Sherra Wright withdraws her petition to have her sentence overturned

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MEMPHIS, Tenn. — Sherra Wright withdrew her petition to have her case overturned during a brief court appearance on Tuesday.

After admitting to her role in the death of Memphis Grizzlies basketball player Lorenzen Wright, attorneys for Wright originally told a judge they were going to try to overturn her plea deal during a hearing scheduled for Tuesday.

However, once in court Wright took to the stand to say she was withdrawing that petition. The judge stated she can not seek another post conviction relief, meaning she will have to serve the rest of her sentence until she comes up for parole.

Wright pleaded guilty and was sentenced to decades in prison for facilitation of murder. The case against her was tied to the death of Lorenzen Wright who was shot to death back in 2010. 

Judge Lee Coffee wanted Wright to confirm what was in front of him, a motion to withdraw her petition for post-conviction relief, essentially withdrawing her request for a trial.

“You are no longer challenging the conviction on this case?” the judge asked.

Wright said that it was her desire and she understood she would not be allowed to file it again.

WREG asked her attorney Roberto Garcia what brought about her change of heart.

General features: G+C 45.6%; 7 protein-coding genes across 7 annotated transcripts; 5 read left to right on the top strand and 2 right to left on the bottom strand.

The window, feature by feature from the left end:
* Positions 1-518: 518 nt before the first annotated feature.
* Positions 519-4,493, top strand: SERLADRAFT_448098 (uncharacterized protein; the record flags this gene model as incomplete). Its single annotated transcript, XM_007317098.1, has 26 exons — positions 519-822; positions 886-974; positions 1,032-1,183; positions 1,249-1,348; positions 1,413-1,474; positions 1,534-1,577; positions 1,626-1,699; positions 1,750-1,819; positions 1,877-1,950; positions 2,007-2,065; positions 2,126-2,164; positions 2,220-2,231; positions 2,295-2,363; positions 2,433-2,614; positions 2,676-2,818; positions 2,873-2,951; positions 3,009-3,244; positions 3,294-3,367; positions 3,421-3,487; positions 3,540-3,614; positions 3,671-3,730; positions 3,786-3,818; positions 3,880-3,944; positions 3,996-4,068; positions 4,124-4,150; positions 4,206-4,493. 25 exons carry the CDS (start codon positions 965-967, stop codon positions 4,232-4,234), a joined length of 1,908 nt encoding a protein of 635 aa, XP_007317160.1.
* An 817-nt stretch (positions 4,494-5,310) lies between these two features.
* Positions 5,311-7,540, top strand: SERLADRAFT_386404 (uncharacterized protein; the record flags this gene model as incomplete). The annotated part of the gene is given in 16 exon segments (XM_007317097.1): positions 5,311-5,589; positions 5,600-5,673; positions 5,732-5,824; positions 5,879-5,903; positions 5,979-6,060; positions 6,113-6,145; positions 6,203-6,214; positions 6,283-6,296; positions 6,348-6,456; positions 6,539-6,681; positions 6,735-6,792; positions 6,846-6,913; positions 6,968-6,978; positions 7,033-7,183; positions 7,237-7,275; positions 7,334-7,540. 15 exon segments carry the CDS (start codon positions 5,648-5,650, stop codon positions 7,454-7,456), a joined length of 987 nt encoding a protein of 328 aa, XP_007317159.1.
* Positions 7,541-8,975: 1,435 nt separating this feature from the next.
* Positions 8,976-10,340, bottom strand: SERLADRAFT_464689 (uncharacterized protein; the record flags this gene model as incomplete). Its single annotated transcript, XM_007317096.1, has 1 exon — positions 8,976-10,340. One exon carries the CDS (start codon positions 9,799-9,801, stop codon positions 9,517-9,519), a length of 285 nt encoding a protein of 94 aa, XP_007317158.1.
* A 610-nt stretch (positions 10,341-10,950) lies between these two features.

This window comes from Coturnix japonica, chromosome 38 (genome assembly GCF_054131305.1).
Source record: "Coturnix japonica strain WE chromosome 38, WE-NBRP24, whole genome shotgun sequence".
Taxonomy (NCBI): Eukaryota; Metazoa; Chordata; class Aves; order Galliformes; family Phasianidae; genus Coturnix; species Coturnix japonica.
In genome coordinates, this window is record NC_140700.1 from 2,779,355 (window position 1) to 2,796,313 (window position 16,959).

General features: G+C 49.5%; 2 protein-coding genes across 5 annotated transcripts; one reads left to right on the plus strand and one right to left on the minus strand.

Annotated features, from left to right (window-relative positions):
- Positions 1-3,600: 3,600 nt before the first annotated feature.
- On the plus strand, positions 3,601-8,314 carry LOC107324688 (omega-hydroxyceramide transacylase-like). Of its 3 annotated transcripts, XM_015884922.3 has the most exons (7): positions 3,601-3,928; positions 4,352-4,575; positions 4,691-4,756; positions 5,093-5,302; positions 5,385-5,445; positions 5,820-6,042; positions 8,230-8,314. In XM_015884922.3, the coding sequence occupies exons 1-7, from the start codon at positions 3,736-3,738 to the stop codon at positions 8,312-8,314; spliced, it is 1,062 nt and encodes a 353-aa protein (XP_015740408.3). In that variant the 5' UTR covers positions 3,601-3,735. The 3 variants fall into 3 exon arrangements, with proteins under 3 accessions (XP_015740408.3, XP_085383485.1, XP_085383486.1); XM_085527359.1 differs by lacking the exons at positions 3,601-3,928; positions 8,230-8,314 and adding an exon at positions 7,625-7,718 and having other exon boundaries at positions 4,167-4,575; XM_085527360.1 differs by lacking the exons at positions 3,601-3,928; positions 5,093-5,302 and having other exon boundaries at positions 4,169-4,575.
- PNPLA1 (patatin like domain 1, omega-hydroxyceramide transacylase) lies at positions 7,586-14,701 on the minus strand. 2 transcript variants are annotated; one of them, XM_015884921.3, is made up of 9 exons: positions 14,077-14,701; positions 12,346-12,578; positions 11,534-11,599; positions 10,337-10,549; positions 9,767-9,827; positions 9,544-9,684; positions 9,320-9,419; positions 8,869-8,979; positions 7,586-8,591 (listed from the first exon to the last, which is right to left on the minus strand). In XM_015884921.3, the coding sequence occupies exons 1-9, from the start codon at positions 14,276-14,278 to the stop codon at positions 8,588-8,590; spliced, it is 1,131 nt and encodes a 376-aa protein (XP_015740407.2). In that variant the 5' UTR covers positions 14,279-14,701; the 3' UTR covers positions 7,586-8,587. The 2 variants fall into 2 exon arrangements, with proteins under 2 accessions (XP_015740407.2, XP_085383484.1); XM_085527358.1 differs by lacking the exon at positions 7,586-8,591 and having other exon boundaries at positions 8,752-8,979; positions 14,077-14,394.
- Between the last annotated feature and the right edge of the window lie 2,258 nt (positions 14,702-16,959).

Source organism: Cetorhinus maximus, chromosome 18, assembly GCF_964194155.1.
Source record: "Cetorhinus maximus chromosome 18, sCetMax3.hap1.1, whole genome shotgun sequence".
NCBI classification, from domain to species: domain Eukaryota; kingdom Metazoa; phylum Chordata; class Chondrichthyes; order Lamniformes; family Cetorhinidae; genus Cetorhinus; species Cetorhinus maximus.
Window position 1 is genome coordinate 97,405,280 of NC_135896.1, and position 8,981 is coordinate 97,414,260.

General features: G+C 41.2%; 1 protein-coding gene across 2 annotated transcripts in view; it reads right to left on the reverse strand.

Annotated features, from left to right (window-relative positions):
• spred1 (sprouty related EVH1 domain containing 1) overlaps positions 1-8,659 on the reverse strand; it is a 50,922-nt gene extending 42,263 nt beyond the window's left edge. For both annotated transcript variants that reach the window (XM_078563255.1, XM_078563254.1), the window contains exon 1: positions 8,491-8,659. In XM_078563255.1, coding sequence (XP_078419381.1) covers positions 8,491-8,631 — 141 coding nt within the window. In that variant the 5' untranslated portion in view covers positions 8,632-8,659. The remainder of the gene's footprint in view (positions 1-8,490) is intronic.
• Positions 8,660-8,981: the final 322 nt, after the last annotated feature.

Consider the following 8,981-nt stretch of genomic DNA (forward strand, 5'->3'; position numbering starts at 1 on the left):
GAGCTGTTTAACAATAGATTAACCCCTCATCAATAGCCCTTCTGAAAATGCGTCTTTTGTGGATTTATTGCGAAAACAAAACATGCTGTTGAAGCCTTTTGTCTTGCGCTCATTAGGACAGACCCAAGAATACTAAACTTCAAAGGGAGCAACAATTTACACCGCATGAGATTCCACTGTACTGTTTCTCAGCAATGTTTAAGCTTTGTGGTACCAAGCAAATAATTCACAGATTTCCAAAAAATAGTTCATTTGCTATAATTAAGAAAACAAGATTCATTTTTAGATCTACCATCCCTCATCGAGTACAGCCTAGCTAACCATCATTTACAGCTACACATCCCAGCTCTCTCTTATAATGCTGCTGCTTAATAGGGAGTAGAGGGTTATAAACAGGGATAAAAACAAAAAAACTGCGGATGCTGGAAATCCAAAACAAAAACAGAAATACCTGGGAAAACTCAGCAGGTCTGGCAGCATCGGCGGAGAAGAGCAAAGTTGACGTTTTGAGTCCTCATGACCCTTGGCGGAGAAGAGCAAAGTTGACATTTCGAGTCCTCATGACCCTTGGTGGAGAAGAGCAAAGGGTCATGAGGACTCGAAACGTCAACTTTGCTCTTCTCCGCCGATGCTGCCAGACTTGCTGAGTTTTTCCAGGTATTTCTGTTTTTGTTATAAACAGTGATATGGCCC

“The relief that she is seeking under the post conviction relief, she is not seeking that anymore.” Garcia said. “She is just gonna go ahead and serve her sentence.”

The attorney wouldn’t give details, but said the decision was made about two weeks ago.

“She thought about it. She got plenty of sense. Believe that,” says Debra Marion, Lorenzen Wright’s mother. Marion was on her way to court before everything abruptly ended.

She has her speculations about why Wright didn’t want to fight her sentence and go to a trial, knowing she will have to face a jury.

“Guilty as charged. She will get a life sentence. She did the best thing. I am glad she did. That’s the best thing for her, withdraw it.” Marion said. “It’s ludicrous anyway. It’s a waste of time and taxpayers’ money.”

Now Wright’s next chance at freedom will be parole. Marion plans to be there fighting any release.

“No, no. You can’t go. When my son come back she can get out. Let’s do it like that,” says Marion. “But until then, she gotta feel some of what I feel. Emptiness, loneliness, all of that.”

Sherra Wright pleaded guilty in 2019 to facilitation of murder, which carries a 30-year sentence. She is due to be released in 2046.

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